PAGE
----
Armenian News Network / Groong


A SNAPSHOT OF SULTAN ABDUL HAMID II

Armenian News Network / Groong
January 13, 2010

KAY MOURADIAN's notes from these books:

    THE FALL OF ABD-EL-HAMID
    by Francis McCullagh
    Methuen, 1910
    and
    THE DECLINE AND FALL OF THE OTTOMAN EMPIRE
    by Alan Palmer
    John Murray, Publisher 1992
    and
    INSIDE CONTANTINOPLE
    by Lewis Einstein,
       (U.S. Minister Plenipotentiary, Constantinople 1906-1909 and
       Special Agent at the American Embassy in Constantinople in 1915)
    John Murray, Publisher 1917

During the 1800's the Ottoman Empire was unraveling. Abdul Hamid II, encouraged by powerful Ottomans in Constantinople, felt his brother Sultan Murad was not strong enough to rule the empire and helped to have him dethroned. Succession to the throne then went to the eldest living brother and Abdul Hamid II became Sultan of the Ottoman Empire in 1876.

Abdul Hamid imprisoned Sultan Murad, Murad's wife and their three daughters in the basement of Tschigiran Palace by the edge of the Bosphorus. In that cold basement there was only a broken down piano, a few wooden crates and a small hibachi type burner for charcoal. Every day soldiers would bring them food and a few pieces of coal to burn to keep them warm. Murad's wife and one of his daughters died within the first year. Sultan Murad was hanged 28 years later.

The author of the Ottoman constitution, Midhat Pasha, and his colleagues successfully deposed Sultan Abdul Azia and had brought the liberal Murad V to the throne. Well educated, Murad lasted as Sultan for a mere three months. Diagnosed as unstable, Midhat Pasha then approached Murad's younger brother Abdul Hamid II to take over. Abdul Hamid agreed. The new Sultan appointed Midhat Pasha as Grand Vizier, allowed Midhat to bring his constitution to a newly formed Parliament, which meant that the new Sultan would have to give up some of his powers. Midhat wanted the Ottomans to emulate the British way of governing with equality for all. The Sultan's powers would become similar to that of the British King.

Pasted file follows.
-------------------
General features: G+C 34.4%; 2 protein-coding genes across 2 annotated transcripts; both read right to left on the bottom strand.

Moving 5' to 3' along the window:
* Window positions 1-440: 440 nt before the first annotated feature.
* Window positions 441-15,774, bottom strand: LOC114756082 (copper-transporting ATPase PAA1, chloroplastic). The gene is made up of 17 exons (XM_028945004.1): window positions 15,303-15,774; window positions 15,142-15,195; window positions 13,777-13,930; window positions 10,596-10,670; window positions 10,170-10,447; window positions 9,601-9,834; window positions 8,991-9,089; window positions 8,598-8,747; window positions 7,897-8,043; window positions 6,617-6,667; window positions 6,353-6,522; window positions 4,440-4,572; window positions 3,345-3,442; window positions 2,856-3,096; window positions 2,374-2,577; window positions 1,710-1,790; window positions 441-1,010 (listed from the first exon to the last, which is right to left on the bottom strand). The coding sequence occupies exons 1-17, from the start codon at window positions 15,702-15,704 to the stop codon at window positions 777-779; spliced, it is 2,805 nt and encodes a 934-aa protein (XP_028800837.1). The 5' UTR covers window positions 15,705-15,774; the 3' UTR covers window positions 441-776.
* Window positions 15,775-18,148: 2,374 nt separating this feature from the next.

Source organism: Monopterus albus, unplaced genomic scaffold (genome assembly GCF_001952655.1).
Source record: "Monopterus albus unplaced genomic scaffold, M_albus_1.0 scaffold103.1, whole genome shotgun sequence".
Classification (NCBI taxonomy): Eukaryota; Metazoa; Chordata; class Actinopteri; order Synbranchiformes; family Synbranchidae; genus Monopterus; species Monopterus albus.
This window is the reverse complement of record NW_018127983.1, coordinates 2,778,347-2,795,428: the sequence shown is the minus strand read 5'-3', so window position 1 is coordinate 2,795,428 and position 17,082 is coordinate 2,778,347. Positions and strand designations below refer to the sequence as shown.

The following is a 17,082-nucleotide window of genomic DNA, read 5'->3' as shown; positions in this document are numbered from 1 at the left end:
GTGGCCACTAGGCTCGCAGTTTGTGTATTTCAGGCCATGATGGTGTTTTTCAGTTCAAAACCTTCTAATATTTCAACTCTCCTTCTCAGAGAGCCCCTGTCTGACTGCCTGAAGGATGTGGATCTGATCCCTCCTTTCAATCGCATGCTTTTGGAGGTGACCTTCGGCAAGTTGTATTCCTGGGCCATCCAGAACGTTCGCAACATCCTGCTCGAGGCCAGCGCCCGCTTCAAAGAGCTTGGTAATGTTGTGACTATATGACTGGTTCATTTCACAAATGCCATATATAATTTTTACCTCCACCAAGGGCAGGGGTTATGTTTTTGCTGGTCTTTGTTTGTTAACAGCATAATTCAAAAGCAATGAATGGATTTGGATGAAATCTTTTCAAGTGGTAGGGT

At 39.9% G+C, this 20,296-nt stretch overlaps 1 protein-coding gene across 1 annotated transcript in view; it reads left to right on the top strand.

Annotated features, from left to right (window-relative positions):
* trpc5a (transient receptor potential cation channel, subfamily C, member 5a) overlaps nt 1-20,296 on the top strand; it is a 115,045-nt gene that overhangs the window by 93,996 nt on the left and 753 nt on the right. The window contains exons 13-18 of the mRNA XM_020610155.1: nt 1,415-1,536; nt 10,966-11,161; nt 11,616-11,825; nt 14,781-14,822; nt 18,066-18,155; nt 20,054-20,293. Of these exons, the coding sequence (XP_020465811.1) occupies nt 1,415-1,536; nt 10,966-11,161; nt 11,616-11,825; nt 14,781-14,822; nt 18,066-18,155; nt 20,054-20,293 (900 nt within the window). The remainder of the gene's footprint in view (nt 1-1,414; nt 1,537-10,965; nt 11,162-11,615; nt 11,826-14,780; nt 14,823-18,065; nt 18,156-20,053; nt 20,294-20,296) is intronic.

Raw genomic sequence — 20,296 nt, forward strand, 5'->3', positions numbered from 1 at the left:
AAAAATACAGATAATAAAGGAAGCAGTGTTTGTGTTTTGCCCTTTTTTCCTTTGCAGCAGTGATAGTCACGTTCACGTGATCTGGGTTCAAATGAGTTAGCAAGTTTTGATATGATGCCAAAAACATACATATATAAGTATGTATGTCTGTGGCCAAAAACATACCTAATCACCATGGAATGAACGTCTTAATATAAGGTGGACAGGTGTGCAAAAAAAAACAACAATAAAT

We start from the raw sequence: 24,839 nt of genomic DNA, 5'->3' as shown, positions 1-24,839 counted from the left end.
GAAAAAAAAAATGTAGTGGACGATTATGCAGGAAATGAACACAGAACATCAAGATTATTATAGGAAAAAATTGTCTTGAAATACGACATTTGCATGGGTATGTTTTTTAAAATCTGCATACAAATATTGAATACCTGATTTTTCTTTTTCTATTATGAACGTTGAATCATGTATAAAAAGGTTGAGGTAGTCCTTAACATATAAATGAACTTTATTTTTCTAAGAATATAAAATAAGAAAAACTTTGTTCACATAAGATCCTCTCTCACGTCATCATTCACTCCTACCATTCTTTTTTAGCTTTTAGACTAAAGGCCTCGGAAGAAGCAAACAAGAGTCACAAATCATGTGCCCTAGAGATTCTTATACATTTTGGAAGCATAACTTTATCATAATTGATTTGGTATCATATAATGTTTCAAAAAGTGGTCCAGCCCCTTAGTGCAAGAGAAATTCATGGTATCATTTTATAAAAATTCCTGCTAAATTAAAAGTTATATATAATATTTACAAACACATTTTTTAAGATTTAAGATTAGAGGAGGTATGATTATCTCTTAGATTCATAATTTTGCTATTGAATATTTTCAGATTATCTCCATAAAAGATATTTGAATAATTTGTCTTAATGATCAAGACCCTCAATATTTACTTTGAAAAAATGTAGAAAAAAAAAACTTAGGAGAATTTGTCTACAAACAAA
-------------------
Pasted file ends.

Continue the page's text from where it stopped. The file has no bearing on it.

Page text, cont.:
Shortly thereafter the Crimean War started. Sultan Abdul Hamid asked Britain to help, the British at first refused until it appeared that Russia was capturing too much land. At the time England owned 25 % of the world and decided it best to help the Ottomans. They feared if the Ottoman Empire collapsed theirs would be the next to fall. England sent her Indian troops to Malta. The Russians backed down.

The treaty of Berlin in 1878 was the result of the Crimean War. Much of the war centered on the Balkans, particularly Bulgaria. Romania won her independence from Turkey, but had to concede much of her land to Russia. Turkey was able to keep her lands in Eastern Entail if she promised reforms for her Armenian inhabitants primarily to protect them from the Kurds and Circassians. Turkey got to keep the Dardanelles, but Bulgaria, Serbia and Montenegro won autonomy from the Ottomans. And England became a protectorate of Cyprus but was required to pay the Sultan a stipend from revenues gained.

After the treaty was signed, Abdul Hamid, the opportunist that he was, dismissed Midhat Pasha and exiled him to Italy. He allowed the Parliament to form, but when the deputies began to criticize corrupt pashas and demanded they appear before the new Chamber to answer the charges, Abdul Hamid II dismissed Parliament, never again to reconvene under his reign.

The Armenians had strong national pride, but were no race of fighters. Still, Abdul Hamid regarded them with an obsessive fear. Armenians said they didn't want autonomy, just security from Kurdish bandits. Originally they requested a Christian governor in the Armenian Vilyats, like that of Lebanon. It was during that interim Armenian political parties began to form. Hunchaks started in Geneva with a mission to unify an Armenian socialist state carved out of Turkish territory. In 1890 the Armenian Revolutionary Federation or Dashnaktsuitim, Dashnaks formed. Tired of waiting for help from the European powers, the Dashnaks became more militant.

Abdul Hamid II had a deep fear of being assassinated. More than 50,000 spies in Constantinople were on his payroll as well as 40 translators reading foreign newspapers. Daily he read their reports. Ruling the empire through the telegraph, he never left his Palace grounds at Yildiz, except for the Friday Selamlik in the mosque he built by the entrance gates of Yildiz. The Selamlik became a Friday ritual so the populace would know the Sultan was alive and well and running the empire. Otherwise no one would know who was holding the reigns of power.